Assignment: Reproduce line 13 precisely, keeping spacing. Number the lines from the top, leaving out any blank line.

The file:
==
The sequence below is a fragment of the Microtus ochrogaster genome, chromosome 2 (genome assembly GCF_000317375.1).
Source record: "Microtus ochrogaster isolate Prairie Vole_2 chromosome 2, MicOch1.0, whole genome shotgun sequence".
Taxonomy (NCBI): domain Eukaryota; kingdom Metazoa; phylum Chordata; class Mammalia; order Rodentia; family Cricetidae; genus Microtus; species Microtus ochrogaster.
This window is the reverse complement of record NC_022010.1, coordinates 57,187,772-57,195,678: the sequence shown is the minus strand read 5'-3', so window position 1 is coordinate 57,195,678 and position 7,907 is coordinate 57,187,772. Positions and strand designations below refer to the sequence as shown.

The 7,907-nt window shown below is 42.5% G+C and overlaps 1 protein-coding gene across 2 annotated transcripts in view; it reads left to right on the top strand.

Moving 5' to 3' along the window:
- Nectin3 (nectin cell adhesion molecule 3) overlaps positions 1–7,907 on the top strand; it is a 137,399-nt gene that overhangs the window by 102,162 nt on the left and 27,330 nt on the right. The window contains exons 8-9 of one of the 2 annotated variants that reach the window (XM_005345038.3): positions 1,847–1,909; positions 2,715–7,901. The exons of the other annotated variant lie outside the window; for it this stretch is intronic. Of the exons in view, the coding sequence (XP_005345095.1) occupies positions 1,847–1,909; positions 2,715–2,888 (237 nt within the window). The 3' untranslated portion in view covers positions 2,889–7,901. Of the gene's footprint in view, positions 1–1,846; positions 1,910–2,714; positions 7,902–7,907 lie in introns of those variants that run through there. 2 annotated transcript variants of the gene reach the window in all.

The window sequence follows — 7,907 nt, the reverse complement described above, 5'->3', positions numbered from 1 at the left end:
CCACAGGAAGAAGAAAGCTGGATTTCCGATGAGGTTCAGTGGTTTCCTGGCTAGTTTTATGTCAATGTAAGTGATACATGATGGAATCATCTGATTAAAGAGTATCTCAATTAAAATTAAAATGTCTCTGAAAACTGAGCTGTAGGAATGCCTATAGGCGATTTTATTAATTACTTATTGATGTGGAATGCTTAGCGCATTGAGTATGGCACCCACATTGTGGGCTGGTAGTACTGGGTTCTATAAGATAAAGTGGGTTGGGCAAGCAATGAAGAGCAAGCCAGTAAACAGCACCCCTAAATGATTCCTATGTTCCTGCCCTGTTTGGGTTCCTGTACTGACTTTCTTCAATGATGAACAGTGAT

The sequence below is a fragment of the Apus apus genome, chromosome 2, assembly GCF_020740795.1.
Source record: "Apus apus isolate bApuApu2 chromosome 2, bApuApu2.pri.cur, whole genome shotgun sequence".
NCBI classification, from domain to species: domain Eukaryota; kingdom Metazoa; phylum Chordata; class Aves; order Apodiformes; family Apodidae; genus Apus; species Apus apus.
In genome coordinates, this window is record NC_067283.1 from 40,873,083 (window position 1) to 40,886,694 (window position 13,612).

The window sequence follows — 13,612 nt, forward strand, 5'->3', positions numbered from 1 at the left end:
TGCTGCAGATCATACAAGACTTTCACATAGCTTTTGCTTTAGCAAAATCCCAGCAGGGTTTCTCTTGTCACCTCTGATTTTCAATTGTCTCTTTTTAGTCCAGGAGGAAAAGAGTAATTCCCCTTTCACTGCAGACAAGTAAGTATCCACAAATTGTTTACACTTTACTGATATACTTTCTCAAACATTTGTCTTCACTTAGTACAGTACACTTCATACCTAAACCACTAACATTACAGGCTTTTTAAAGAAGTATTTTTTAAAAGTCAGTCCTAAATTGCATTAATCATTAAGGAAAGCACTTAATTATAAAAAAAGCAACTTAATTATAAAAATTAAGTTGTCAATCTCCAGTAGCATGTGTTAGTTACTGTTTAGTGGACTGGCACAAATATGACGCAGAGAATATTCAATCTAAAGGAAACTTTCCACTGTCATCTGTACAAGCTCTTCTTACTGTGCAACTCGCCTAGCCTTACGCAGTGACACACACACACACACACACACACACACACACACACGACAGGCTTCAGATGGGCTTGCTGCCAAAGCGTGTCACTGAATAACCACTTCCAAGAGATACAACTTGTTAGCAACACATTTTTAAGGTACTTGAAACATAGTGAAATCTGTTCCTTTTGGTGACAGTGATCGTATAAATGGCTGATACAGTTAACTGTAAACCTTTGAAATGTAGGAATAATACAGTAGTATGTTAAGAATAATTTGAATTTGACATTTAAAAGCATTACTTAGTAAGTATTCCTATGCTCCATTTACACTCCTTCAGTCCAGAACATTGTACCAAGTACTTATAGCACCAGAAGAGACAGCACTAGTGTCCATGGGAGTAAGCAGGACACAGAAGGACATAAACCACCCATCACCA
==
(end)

In genome coordinates, this window is record NC_067283.1 from 40,873,083 (window position 1) to 40,886,694 (window position 13,612).